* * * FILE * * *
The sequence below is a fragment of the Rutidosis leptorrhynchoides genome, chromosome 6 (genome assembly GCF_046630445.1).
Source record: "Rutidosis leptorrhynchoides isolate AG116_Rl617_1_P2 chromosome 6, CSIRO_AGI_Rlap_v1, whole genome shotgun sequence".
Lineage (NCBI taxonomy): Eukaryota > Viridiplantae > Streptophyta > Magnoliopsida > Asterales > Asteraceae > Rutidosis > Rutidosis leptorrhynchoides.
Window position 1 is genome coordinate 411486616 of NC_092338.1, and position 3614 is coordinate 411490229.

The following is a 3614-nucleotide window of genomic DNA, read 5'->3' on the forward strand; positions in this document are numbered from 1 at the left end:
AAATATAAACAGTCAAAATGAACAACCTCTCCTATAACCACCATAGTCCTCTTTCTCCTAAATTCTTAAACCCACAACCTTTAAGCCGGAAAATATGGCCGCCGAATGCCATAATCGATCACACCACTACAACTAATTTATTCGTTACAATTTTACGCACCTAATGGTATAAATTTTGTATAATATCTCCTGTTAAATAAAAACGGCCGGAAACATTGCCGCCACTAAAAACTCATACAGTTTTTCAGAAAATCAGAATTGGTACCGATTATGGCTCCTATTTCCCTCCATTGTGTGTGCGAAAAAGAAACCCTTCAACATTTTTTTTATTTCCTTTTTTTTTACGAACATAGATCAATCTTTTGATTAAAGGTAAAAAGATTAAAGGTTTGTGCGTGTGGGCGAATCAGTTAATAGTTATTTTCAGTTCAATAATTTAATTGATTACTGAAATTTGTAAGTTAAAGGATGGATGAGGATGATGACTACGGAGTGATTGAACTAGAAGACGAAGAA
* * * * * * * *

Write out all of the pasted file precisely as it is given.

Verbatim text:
The sequence below is a fragment of the Rutidosis leptorrhynchoides genome, chromosome 6 (genome assembly GCF_046630445.1).
Source record: "Rutidosis leptorrhynchoides isolate AG116_Rl617_1_P2 chromosome 6, CSIRO_AGI_Rlap_v1, whole genome shotgun sequence".
Lineage (NCBI taxonomy): Eukaryota > Viridiplantae > Streptophyta > Magnoliopsida > Asterales > Asteraceae > Rutidosis > Rutidosis leptorrhynchoides.
Window position 1 is genome coordinate 411486616 of NC_092338.1, and position 3614 is coordinate 411490229.

The following is a 3614-nucleotide window of genomic DNA, read 5'->3' on the forward strand; positions in this document are numbered from 1 at the left end:
AAATATAAACAGTCAAAATGAACAACCTCTCCTATAACCACCATAGTCCTCTTTCTCCTAAATTCTTAAACCCACAACCTTTAAGCCGGAAAATATGGCCGCCGAATGCCATAATCGATCACACCACTACAACTAATTTATTCGTTACAATTTTACGCACCTAATGGTATAAATTTTGTATAATATCTCCTGTTAAATAAAAACGGCCGGAAACATTGCCGCCACTAAAAACTCATACAGTTTTTCAGAAAATCAGAATTGGTACCGATTATGGCTCCTATTTCCCTCCATTGTGTGTGCGAAAAAGAAACCCTTCAACATTTTTTTTATTTCCTTTTTTTTTACGAACATAGATCAATCTTTTGATTAAAGGTAAAAAGATTAAAGGTTTGTGCGTGTGGGCGAATCAGTTAATAGTTATTTTCAGTTCAATAATTTAATTGATTACTGAAATTTGTAAGTTAAAGGATGGATGAGGATGATGACTACGGAGTGATTGAACTAGAAGACGAAGAA